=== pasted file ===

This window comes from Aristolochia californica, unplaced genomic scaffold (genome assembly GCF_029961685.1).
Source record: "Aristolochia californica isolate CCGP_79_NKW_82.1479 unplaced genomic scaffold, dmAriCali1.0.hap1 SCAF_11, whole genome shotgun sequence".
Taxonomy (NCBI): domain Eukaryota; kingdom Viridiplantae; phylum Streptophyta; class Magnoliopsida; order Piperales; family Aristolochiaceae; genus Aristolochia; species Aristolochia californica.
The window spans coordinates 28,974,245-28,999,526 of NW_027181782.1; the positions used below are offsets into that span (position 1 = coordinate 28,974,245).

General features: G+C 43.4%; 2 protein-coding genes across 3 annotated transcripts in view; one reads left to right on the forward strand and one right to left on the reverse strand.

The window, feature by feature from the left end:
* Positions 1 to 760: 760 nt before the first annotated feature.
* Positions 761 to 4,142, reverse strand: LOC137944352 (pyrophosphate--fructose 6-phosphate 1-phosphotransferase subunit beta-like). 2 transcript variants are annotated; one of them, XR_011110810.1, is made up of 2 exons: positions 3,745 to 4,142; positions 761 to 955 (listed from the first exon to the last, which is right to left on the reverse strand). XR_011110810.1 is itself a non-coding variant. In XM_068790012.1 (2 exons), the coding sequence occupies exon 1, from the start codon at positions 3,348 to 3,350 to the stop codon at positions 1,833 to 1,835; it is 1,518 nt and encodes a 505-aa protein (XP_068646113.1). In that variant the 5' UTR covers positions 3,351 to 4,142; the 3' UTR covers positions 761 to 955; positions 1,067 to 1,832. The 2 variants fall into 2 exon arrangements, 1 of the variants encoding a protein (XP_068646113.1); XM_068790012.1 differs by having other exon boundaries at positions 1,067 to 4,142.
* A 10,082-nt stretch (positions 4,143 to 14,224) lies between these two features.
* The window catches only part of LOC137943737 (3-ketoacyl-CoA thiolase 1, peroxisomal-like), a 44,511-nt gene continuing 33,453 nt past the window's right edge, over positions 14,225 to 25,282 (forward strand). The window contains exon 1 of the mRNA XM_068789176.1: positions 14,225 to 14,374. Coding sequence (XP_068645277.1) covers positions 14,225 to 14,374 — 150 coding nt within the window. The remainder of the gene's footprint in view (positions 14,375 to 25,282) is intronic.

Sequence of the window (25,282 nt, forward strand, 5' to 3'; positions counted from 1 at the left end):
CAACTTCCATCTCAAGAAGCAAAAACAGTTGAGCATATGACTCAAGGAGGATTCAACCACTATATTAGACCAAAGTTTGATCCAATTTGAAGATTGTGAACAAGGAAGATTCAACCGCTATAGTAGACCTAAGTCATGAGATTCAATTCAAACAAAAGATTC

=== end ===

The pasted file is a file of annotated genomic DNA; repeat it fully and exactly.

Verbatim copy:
This window comes from Aristolochia californica, unplaced genomic scaffold (genome assembly GCF_029961685.1).
Source record: "Aristolochia californica isolate CCGP_79_NKW_82.1479 unplaced genomic scaffold, dmAriCali1.0.hap1 SCAF_11, whole genome shotgun sequence".
Taxonomy (NCBI): domain Eukaryota; kingdom Viridiplantae; phylum Streptophyta; class Magnoliopsida; order Piperales; family Aristolochiaceae; genus Aristolochia; species Aristolochia californica.
The window spans coordinates 28,974,245-28,999,526 of NW_027181782.1; the positions used below are offsets into that span (position 1 = coordinate 28,974,245).

General features: G+C 43.4%; 2 protein-coding genes across 3 annotated transcripts in view; one reads left to right on the forward strand and one right to left on the reverse strand.

The window, feature by feature from the left end:
* Positions 1 to 760: 760 nt before the first annotated feature.
* Positions 761 to 4,142, reverse strand: LOC137944352 (pyrophosphate--fructose 6-phosphate 1-phosphotransferase subunit beta-like). 2 transcript variants are annotated; one of them, XR_011110810.1, is made up of 2 exons: positions 3,745 to 4,142; positions 761 to 955 (listed from the first exon to the last, which is right to left on the reverse strand). XR_011110810.1 is itself a non-coding variant. In XM_068790012.1 (2 exons), the coding sequence occupies exon 1, from the start codon at positions 3,348 to 3,350 to the stop codon at positions 1,833 to 1,835; it is 1,518 nt and encodes a 505-aa protein (XP_068646113.1). In that variant the 5' UTR covers positions 3,351 to 4,142; the 3' UTR covers positions 761 to 955; positions 1,067 to 1,832. The 2 variants fall into 2 exon arrangements, 1 of the variants encoding a protein (XP_068646113.1); XM_068790012.1 differs by having other exon boundaries at positions 1,067 to 4,142.
* A 10,082-nt stretch (positions 4,143 to 14,224) lies between these two features.
* The window catches only part of LOC137943737 (3-ketoacyl-CoA thiolase 1, peroxisomal-like), a 44,511-nt gene continuing 33,453 nt past the window's right edge, over positions 14,225 to 25,282 (forward strand). The window contains exon 1 of the mRNA XM_068789176.1: positions 14,225 to 14,374. Coding sequence (XP_068645277.1) covers positions 14,225 to 14,374 — 150 coding nt within the window. The remainder of the gene's footprint in view (positions 14,375 to 25,282) is intronic.

Sequence of the window (25,282 nt, forward strand, 5' to 3'; positions counted from 1 at the left end):
CAACTTCCATCTCAAGAAGCAAAAACAGTTGAGCATATGACTCAAGGAGGATTCAACCACTATATTAGACCAAAGTTTGATCCAATTTGAAGATTGTGAACAAGGAAGATTCAACCGCTATAGTAGACCTAAGTCATGAGATTCAATTCAAACAAAAGATTC